Interviews with the Speakers - Jay Patel
You can download a copy of the interview here.
We are excited to present a new series of interviews the Marketing Director, Estefania, conducted with some of the speakers of SES 2019. The interviews were held in the months prior to the Summit with the aim to present some of the energy leaders who will be speaking during the Summit and foster an exciting and informed discussion in anticipation to the event.
The first interview of this series is with Jay Patel, founder and CEO of Enlight Institute, a startup focused on data-driven skill development for the off-grid solar industry operating in Central Africa. The interview discusses a variety of topics, ranging from new business models around renewables to advice for young students who seek to start their own business. We hope you enjoy it!
Estefania: What was the main driver behind Enlight’s creation and how did you come up with this business model idea?
Jay: I travelled to Uganda at the beginning of 2015 due to my interest in off-grid solar technology. There, I met Abu Musuuza, a local social entrepreneur who co-founded Village Energy a few years before. I became a new partner and together re-launched the company with a model around last-mile distribution that addresses the fact there are no prepared solar technicians and infrastructure in rural areas to repair PV systems and provide associated maintenance services.
After raising some funds to launch this program, we realized there were no good training institutes and hence people could not get hired. This was not just an issue we faced, but every other company in Uganda as well. Several companies had its own internal training programs, but there was not an industry-wide option, especially for smaller players.
The concept behind Enlight was developed through a GIZ workshop that analyzed what market barriers existed for solar adoption. We came up with the idea of a travelling training academy that could go into rural areas and qualify people to further place them in different solar companies. Enlight became a separate organization at the beginning of 2018 by launching an eight-week course with a technical approach in solar PV systems. Technicians need sales and soft skills, but salespeople need technical skills as well. We realized our business is not just about training, but tackling from a holistic standpoint in-resource needs that solar companies have.
Estefania: What have been the major milestones the company has reached since its consolidation and how does the future look like for Enlight?
Jay: So far, we have trained 30 graduates in solar technical skills and placed 60 percent of them in several companies. As a result, we have been awarded with additional training contracts from development agencies and solar companies, so Enlight is actually starting to generate revenue through these activities. I believe the company holds a head start given the four years of experience we have in the industry. Even though I am no longer part of the Village Energy’s management team, my participation with them lead to establishing a strong interaction with almost every solar company in Uganda. Thanks to this, we already have all the needed connections to move forward. Our ambition is to use Uganda as a laboratory, refine our model and scale it into different markets. There is a huge need for talent development and soft professional skills in the entire renewable energy industry and this is not unique to Africa or off-grid solar. I think that our ten-year vision goes beyond energy and focuses on youth employability across the formal sector in developing countries. With the automation wave coming, it is important to have this perspective.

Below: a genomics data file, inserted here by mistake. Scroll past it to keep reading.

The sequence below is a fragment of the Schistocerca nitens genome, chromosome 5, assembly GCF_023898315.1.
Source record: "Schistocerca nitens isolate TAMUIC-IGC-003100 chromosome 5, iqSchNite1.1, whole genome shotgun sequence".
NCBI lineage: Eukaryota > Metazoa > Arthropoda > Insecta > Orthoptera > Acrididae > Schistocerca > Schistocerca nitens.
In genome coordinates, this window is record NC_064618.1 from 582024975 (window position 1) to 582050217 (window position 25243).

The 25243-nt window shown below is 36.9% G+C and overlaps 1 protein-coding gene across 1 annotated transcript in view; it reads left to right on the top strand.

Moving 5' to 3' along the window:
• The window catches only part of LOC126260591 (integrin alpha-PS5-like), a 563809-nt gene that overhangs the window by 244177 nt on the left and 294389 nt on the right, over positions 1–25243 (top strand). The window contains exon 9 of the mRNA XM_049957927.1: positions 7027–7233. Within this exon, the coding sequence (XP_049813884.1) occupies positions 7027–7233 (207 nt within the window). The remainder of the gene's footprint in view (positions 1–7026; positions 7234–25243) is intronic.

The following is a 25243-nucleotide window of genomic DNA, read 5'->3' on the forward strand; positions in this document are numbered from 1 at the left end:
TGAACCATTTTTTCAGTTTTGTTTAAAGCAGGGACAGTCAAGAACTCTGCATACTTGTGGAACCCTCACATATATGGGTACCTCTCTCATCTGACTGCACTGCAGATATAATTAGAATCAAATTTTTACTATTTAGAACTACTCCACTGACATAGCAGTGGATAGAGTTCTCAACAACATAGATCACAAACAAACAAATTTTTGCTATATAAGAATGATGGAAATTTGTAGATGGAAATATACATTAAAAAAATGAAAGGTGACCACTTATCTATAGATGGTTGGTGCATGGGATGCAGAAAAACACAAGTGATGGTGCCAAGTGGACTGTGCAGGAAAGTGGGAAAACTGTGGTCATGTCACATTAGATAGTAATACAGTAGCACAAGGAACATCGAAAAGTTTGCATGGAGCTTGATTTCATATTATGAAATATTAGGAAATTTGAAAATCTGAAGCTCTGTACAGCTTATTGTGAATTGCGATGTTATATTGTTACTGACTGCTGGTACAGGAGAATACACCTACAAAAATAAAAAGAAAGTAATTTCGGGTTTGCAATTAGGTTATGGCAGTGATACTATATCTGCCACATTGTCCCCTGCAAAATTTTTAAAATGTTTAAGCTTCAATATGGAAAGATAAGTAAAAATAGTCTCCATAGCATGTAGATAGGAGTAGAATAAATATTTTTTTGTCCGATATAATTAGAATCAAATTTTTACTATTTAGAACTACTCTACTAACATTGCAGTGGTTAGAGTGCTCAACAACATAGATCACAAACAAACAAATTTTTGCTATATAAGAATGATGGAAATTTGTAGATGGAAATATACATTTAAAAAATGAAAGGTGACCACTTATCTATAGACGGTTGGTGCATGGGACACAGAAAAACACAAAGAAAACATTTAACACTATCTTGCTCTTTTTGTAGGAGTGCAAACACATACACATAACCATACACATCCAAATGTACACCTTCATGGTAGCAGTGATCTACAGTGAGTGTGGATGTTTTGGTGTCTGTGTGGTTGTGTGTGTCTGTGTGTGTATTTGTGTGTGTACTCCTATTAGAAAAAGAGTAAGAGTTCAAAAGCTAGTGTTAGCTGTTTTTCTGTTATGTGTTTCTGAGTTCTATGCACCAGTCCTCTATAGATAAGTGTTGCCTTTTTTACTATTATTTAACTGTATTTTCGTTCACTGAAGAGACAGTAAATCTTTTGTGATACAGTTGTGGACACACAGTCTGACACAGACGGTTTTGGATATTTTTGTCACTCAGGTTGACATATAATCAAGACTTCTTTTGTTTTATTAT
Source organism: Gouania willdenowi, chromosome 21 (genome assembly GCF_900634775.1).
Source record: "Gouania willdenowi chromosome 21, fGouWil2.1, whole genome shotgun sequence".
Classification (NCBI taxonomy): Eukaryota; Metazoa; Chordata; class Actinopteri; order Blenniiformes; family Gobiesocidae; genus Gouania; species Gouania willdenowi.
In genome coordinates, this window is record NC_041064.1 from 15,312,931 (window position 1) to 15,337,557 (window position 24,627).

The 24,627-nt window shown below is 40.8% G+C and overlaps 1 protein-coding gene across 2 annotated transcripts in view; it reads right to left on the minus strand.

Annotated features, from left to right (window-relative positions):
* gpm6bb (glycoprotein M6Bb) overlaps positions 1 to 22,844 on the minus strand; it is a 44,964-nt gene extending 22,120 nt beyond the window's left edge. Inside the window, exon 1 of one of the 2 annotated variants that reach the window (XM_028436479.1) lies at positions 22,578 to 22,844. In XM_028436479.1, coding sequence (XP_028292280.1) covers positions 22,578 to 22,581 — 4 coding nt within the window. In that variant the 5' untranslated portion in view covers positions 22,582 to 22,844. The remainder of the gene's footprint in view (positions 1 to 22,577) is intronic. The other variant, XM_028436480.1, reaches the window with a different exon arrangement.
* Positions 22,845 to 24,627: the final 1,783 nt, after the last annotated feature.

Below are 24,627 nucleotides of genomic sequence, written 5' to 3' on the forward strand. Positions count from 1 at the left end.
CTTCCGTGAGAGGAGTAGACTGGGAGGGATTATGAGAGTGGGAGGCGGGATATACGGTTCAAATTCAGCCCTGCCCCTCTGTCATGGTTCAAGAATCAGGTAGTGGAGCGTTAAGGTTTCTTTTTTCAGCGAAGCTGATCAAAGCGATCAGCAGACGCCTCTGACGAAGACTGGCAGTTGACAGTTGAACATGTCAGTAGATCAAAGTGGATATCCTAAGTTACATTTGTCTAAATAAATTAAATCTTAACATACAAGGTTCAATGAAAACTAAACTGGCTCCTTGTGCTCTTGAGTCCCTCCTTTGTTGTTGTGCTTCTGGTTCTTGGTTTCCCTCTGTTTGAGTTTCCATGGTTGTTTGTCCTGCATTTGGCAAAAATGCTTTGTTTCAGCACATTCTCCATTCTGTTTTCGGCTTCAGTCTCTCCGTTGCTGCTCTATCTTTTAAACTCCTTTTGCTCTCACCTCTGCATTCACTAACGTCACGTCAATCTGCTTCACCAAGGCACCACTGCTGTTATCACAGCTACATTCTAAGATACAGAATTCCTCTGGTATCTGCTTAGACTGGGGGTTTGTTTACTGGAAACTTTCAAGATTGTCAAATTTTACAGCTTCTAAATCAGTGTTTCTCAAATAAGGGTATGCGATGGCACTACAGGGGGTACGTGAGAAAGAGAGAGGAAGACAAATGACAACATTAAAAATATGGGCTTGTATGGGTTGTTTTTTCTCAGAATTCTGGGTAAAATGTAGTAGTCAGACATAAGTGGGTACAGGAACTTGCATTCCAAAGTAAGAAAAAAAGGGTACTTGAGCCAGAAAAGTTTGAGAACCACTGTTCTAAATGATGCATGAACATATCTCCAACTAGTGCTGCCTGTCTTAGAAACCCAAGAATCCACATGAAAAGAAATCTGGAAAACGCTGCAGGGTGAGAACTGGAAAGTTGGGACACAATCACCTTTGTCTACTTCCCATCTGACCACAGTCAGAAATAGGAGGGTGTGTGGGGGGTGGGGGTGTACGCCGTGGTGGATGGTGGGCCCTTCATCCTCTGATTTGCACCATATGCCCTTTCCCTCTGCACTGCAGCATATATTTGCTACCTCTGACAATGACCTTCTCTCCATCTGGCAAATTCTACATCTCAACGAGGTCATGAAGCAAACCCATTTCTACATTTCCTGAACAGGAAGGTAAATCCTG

Estefania: What excites you the most about attending SES 2019 next summer in London?
Jay: When I was graduating from college back in 2009, the climate change discussion was not that open and there were a small number of jobs in the renewable energy segment. At that time, it was difficult to imagine having a career in clean energy. In the last ten years, this has completely changed as the industry’s size has grown and nowadays is more recognized. Solar energy has been deployed in many countries and SES 2019 provides a platform to discuss what comes next.
As a society, we have another ten years to do something about climate change. We are running a race against time to an extent where we are encouraging young people to analyze the impact some of the most damaging industries and find a path to support climate action.
Estefania: What message would you give to any student willing to dive into clean energy entrepreneurship?
Jay: Entrepreneurship is complicated. It takes certain level of resources and also to have the privilege to quit your job and create a startup. Many people are not able to afford this and it is OK. This does not mean that you are not as committed to the cause. Entrepreneurship is important but I would not like to glorify it as the ultimate method to help all stakeholders involved. Nevertheless, my advice will be the following. Firstly, if you are developing some project in a country that is not your own, especially a developing country, you need to consider working locally. The reason I joined Village Energy was because it was co-founded and led by an Ugandan. It is important to keep in mind that at Enlight we are just not trying to encourage entrepreneurship in clean energy, but locally-inclusive entrepreneurship as well. Secondly, financing takes a lot of time. To find the right funding out there, you have to work on your idea for a long time. The cycles for grants, especially the ones that run into hundreds of thousands of dollars, can take close to a year or more. You need to find a way to stand yourself for long periods of time and in the meantime, start implementing your project.
You can download a copy of the interview here.